FreeWord – Microplastics
Hello folks! It’s time to dig into the world of Microplastics.
Microplastic pollution is real. As of today, tiny bits of plastic have been showing up in unlikely places – particles blow to the peaks of our mountain ranges and swirl hundreds of meters deep in our oceans. None of the parts of our planet will be saved from being contaminated by this fate – microplastics are here to stay.
Microplastic – refers to any type of plastic particle or fiber that measures 5 millimeters or less in diameter. Since microplastics do not dissolve in water, it can be found as litter in our oceans and other waterways. In the beginning, microplastics are usually part of a larger piece, such as a car tire that breaks into tinier fragments over time.
Microplastics are categorized into two main groups according to their origin – primary and secondary. The difference between primary and secondary microplastics is based on whether the particles were initially manufactured to be that size (primary) or whether they have resulted from the breakdown of larger items (secondary).
Unlike some of us think, microplastic pollution is not just in the middle of the ocean. Tiny particles not only migrate by land and water, but they are airborne as well – air has been the microplastics pathway spreading it to the remotest parts of our planet and research has shown that plastics and especially microplastics are present in all environmental compartments today. Wherever we look, we have the likelihood of encountering plastic.
The microplastic cycle is something that has real permanent damage to not only the marine life in the oceans but also to us, humans. It all starts by humans, producing hundreds of millions of tons of plastic every year, most ending up tossed in our oceans. Microplastics will eventually accumulate up in the food chain, all the way back to your plate and is potentially impacting whole ecosystems. As of today, the sad fact is, the majority of the world does not have the resources to properly deal with the amount of plastic we produce, which eventually results in this microplastic cycle.
Marine Life Impact
Our society has survived throughout the history of humankind by preserving our oceans and marine life. Our future is at stake as microplastics enter every level of the food chain in aquatic ecosystems. The impact of microplastics hits hardest on marine life – over 100 million marine animals are killed each year from plastic debris.
Despite the significant impact of microplastics, we have little data on how microplastic might be affecting the marine life exposed to it, and we certainly don’t know how the stuff could be affecting whole ecosystems. However, we do know that ingested microplastic particles can physically damage organs and extract hazardous chemicals – which compromise immune functions, growth, and reproduction. Both microplastics and other chemicals will eventually accumulate up in the food chain. The following picture illustrates the amount of plastic in our oceans.
Although plastic products have been a persuasive part of modern life for more than half a century, the science of plastic exposure is still immature.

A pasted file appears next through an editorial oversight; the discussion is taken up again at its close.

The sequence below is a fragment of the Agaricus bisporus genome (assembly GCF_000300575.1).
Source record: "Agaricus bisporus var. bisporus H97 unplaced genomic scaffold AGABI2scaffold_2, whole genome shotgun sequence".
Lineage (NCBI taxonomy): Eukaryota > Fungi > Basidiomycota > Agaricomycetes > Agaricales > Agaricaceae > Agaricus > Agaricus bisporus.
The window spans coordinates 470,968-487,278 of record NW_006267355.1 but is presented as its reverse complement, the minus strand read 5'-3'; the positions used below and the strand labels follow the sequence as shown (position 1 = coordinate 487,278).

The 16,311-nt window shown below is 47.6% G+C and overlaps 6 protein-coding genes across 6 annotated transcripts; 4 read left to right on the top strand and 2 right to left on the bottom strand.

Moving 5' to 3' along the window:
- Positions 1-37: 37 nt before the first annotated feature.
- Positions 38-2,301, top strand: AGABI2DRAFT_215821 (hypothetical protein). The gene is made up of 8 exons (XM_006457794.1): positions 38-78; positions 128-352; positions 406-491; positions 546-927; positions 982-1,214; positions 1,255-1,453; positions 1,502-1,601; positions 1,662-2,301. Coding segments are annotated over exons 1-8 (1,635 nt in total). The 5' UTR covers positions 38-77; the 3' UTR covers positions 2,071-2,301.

Microplastics are threatening people more directly than we know. A study published last year found particles and microfibers in packaged sea salt, beer, bottled water, and tap water, proving that we are certainly ingesting microplastics. This shows that the mismanagement of our waste is coming back to us. Microplastics do not only enter our bodies through food manufacturing but from the polluted soils where we grow our food too. The problem doesn’t just end up with ingesting plastic-infused nutrients; the particles are blowing in the air, so we’re breathing microplastic as well.
We could be facing an even worse problem from airborne nanoplastics which are so tiny they’re virtually invisible, and this is a subject which we have no knowledge about so far. Due to their size, they can potentially enter the human bloodstream and single cells.
The implications for human health are potentially huge. Currently, we don’t know much about the microplastics effect on the human body, and there are a lot of concerns because we know we have been exposed for a while already. At least we’re finally trying to understand what the consequences are.
Studies have found some physical and chemical effects from microplastic exposures, but the findings vary by plastic-type, shape, and size, and the health impacts of inhaled microplastics are even less well known. More research is needed to understand the potential health effects of exposure to not only microplastics but also nanoplastics – these small airborne particles are known to lodge deep in the lungs where they can cause several serious diseases, including cancer.
Even if we stopped using plastics today, oceans would remain polluted for centuries. The solution for this global crisis is not simple; it requires numerous right steps. We could start by securing recycling resources for all countries in need and cleaning the ocean’s surface. A government commitment and new laws need to take place in order to stop us from releasing more plastics into our ecosystem.
Even one eco-friendly person may have a minor impact on our society, but we have to remember that significant changes start with the smallest of steps, and the steps we can achieve together are remarkable!